Today in qualifying we saw an intense moment in Q2 which is worth taking a moment to consider.
So close was the front end of the field, with 1st to 11th separated by just over 2/10ths of a second, that several leading drivers, including Sebastian Vettel were forced to use an extra set of soft tyres to make sure they made it through into the Top Ten shootout. Ferrari didn’t do that and Fernando Alonso starts 11th, five rows back from his two main championship rivals. Felipe Massa lines up 13th.
All season long we have been hearing the message that this year it’s about consistency and as things get every tighter, this consistency has to be there at every crucial step. This weekend, Q2 was one such vital step.
After qualifying Alonso’s comment was telling, “It’s easy to say now that with two runs on Softs in Q2 we would have made the cut, but maybe now we would be here lamenting the fact that we did not have two for Q3,” he said. “It’s always easy to judge things after the fact. However, we were not quick enough to be in the top ten in the second part of qualifying and now the race will naturally be tougher. The podium is out of reach and clearly, with Hamilton on the front row, it’s easy to expect that we will lose ground to him.”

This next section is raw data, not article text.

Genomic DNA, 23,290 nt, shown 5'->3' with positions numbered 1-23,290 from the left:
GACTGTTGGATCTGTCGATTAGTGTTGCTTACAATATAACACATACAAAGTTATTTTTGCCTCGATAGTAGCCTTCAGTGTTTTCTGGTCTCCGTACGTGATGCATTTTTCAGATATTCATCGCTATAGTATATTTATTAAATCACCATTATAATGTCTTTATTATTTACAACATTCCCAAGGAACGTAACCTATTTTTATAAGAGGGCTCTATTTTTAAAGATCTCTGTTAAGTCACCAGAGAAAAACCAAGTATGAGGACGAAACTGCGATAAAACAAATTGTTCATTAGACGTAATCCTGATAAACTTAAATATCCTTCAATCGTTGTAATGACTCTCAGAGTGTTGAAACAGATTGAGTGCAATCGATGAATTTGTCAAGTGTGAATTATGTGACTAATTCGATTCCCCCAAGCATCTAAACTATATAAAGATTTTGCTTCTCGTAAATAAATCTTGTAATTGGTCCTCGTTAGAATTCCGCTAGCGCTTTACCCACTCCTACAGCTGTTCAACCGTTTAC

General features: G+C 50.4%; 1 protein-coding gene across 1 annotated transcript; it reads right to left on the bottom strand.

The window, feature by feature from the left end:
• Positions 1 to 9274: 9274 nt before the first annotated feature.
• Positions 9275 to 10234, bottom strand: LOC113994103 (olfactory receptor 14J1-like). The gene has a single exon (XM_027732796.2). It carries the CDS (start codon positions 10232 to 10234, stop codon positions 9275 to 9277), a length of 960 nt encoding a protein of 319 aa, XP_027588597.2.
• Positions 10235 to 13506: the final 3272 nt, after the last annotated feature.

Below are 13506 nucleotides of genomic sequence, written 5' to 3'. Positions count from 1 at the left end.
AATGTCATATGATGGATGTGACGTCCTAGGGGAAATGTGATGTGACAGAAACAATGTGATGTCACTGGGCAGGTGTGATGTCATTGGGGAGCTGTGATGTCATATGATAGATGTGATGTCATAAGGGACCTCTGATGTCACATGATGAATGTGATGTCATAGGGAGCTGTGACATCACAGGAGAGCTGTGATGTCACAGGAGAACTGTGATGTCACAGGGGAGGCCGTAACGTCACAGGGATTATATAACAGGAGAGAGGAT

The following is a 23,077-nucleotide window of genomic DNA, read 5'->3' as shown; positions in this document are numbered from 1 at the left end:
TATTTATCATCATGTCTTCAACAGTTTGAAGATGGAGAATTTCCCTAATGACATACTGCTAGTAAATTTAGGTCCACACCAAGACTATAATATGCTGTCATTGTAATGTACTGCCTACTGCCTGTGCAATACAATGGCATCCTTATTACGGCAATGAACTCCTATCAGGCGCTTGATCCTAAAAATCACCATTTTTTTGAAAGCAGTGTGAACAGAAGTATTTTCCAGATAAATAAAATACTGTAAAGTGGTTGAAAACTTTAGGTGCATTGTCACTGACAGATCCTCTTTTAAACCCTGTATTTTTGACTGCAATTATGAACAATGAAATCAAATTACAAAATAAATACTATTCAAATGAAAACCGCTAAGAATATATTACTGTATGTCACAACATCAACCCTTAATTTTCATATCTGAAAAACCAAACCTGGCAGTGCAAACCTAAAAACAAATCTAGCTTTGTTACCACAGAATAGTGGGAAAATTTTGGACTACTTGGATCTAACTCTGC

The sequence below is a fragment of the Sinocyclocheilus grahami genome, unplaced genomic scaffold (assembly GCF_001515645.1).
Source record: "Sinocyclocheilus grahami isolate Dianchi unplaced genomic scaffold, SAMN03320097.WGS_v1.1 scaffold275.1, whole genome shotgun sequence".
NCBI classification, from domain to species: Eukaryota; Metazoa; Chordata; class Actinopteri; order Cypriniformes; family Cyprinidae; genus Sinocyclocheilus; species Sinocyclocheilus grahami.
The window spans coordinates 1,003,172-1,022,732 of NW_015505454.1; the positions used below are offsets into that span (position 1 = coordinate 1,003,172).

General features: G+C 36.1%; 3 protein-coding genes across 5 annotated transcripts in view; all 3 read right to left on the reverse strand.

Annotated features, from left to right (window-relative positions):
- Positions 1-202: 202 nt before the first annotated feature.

It’s all the more interesting as Alonso had spelled out quite clearly on Thursday that his mindset was that he was man-to-man marking Hamilton, aiming to finish ahead of him this weekend, but feeling that Vettel was likely to leave Valencia in the championship lead, so he would be targeting him at Silverstone.
Massa had a similar sentiment, “With hindsight, it’s easy to say that if we had used two sets of Soft in Q2, we could have made the cut, but we wanted to be in the best possible shape for Q3 and Q1 had shown that we were even quick on the Medium tyre.”
It’s a situation other title protagonists have found themselves in; Vettel has been forced to use up sets of qualifying tyres in Q2 a couple of times, failed to make the cut too and he recovered to score points, but not podiums. But it’s not been as close as today before.
Alonso and Ferrari gambled that 2/10ths would be close enough to get through, but with the Lotus and Force India cars in there as well as Maldonado and Kobayashi, it didn’t work out. And it was awkward that this happened on a day when Ferrari president Luca di Montezemolo had come to praise his team on their renaissance.